The Agent.btz worm that hit the US military and others in 2008 was probably the inspiration for a new generation of cyber-espionage weapons including the recently-documented Turla (aka ‘Snake’ or ‘Uroburos’), Kaspersky Lab has speculated.
German firm G Data and Britain’s BAE Systems have come up with the theory that the Turla cyberweapon is most likely a Russian development connected to the earlier Agent.btz (aka ‘Orbina’), but Kaspersky’s analysis is less certain about that connection.
What the firm does suggest is that a number of other mysterious cyberweapons, including Red October from 2013 and Flame/Gauss from 2012 (both publicised by Kaspersky Lab), seemed to be aware of Agent.btz in some way.
Does this mean they came from the same developer or was it more a case of emulating its techniques because they had been shown to work? More extraordinarily, might they even have been opportunistically attempting to steal its files?
First, the enigmatic Red October, which Kaspersky Lab does not believe is directly connected to Agent.btz but did include a module that looked for any files it had already stolen and hidden on USB sticks.
“It is not impossible that the developers of Red October, who must have been aware of the large number of infections caused by Agent.btz and of the fact that the worm had infected US military networks, simply tried to take advantage of other people’s work to collect additional data,” said Kaspersky Lab chief security expert, Aleks Gostev.
A similar picture emerges when plotting the connections between Agent.btz and a complex cyberweapon called Flame and its close relations Gauss and MiniFlame, all three of which were brought to light by Kaspersky between 2011 and 2012. Again, these seemed to have been created with an awareness of what Agent.btz had been up to; MiniFlame also searched for data files written by it.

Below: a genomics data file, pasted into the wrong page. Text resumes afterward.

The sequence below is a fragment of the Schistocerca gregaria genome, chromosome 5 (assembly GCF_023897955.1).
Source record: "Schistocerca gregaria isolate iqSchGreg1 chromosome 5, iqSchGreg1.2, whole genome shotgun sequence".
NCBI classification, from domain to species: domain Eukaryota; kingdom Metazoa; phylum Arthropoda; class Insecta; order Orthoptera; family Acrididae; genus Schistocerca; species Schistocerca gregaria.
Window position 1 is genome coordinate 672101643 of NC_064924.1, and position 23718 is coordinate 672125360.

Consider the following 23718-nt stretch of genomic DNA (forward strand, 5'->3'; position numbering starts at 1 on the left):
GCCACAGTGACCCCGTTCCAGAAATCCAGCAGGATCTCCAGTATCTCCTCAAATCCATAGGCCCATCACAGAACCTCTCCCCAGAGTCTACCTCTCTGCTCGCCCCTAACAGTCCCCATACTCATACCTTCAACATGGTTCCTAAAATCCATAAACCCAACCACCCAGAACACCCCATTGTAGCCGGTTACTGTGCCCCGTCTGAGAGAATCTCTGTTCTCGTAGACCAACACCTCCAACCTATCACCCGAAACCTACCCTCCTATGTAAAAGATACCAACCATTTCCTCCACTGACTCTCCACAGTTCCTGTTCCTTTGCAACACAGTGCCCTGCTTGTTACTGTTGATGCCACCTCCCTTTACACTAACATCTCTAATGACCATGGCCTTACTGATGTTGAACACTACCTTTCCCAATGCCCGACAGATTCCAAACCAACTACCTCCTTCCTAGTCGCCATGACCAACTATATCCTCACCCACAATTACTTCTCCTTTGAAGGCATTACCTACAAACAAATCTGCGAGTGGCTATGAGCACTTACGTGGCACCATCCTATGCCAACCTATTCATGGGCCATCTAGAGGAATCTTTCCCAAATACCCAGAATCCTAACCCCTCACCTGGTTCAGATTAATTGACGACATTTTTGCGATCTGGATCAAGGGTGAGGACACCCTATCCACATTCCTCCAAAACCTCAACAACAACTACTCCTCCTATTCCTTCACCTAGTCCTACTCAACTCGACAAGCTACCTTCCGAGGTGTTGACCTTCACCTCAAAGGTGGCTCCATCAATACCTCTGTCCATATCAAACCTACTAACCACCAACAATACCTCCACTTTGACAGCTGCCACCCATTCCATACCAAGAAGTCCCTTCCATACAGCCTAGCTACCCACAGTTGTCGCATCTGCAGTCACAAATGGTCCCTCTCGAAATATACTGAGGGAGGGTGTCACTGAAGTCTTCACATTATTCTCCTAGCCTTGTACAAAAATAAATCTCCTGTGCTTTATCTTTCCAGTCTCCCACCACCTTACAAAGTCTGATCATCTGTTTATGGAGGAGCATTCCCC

Now for the interesting bit. Can any of those more recent programmes – Turla, Red October and Flame – be connected to one another? After all, they all manipulated Agent.btz to some degree.
Probably not. Red October and Turla were not connected to one another, said Gostev, and Flame was likewise a cyberweapon standing on its own.
What is still intriguing about is that other security firms still believe Turla and Agent.btz are probably directly connected to one another. Kaspersky’s Gostev attributes this to the Turla’s developers being aware of Agent.btz and probably nothing more. The two had Russian programmers but again Turla might simply have been trying to capitalise on Agent.btz’s success.
“It is possible to regard Agent.btz as a certain starting point in the chain of creation of several different cyber-espionage projects. The well-publicized story of how US military networks were infected could have served as the model for new espionage programs having similar objectives, while its technologies were clearly studied in great detail by all interested parties,” said Gostev.
Under this kind of scrutiny, the whole affair can start to dissolve into something that sounds more like a sub-plot from a John le Carré spy novel than a map of global cyberwarfare activity. What we have to go on is a web of complex malware but with little substantial evidence to work out whether they come from the same source.
What is clear is that researchers now need to do more than simply analyse standalone cyberweapons. The age of innocence is over.